the National Park. Seen as low as 50 centimetres above the ground it was
usually seen in pairs or small flocks (up to twelve) slowly moving through
the foliage, probing bark, flowers and fruit (one was seen to have pecked a
hole in a ripe Melodinus baueri or Big Creeper which has a five centimetre
fruit that remains hard until ripe). Most easily seen on the Summit walk,
other locations included Red Rock Trail before the carpark and between Bird
Rock and Captain Cook?s Memorial.
26. Norfolk Island Kakariki (Red-fronted Parakeet) Cyanoramphus
I visited the ?Green Parrot? cage at around 7AM on the first day with no
luck. Visited again on Thursday at around 8AM and found it slightly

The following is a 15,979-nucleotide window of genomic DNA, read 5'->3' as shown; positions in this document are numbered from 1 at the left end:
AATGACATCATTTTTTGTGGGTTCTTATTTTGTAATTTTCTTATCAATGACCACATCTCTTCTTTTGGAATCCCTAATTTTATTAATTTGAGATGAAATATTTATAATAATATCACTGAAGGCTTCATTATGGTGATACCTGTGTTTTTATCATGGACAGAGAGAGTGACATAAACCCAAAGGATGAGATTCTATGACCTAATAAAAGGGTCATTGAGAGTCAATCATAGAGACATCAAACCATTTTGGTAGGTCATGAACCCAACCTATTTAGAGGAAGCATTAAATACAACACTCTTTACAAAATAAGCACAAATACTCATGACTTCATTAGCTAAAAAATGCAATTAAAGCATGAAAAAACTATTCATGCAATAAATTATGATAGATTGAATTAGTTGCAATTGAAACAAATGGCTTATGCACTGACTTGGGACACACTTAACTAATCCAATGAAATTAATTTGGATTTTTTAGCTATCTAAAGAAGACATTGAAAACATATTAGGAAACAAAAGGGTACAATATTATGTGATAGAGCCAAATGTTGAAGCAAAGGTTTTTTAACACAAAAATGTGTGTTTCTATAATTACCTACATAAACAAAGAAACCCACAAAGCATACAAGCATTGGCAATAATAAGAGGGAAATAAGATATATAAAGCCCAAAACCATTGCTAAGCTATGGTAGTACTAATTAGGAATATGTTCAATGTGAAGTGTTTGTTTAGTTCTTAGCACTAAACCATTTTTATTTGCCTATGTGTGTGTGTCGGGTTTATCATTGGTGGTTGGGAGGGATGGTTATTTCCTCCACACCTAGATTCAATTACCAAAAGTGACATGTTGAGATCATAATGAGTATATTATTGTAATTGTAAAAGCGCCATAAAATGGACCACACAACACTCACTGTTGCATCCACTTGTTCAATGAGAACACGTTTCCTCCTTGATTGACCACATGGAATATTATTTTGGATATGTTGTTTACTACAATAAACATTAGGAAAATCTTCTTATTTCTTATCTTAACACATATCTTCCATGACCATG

disappointing to tick this Australian (and depending on taxonomy world)
species with a male sitting on the cage feeding a female inside. I also saw
probably this same bird on every other visit, including at 10AM and 5PM.
Thankfully I also saw this species at a few locations in the National Park.
Three were seen (including a juvenile) and at least two more heard in the
short distance between the entrance to the National Park at J.E. Road and
the carpark at McLachlans Lane. A single bird was seen flying down the
valley from the start of the Palm Glen walk, showing the spectacular blue
primaries. Another was seen and at least two more heard on the saddle
between Mts Pitt and Bates and another was seen on the Mt Bates track. Both
the birds seen were trying to crack the fruits of the Big Creeper.
Definitely larger and easier to get good views of than its New Zealand
27. Pacific (Scarlet) Robin Petroica multicolor multicolor
After Dion Hobcroft?s dire prediction and not seeing this species on the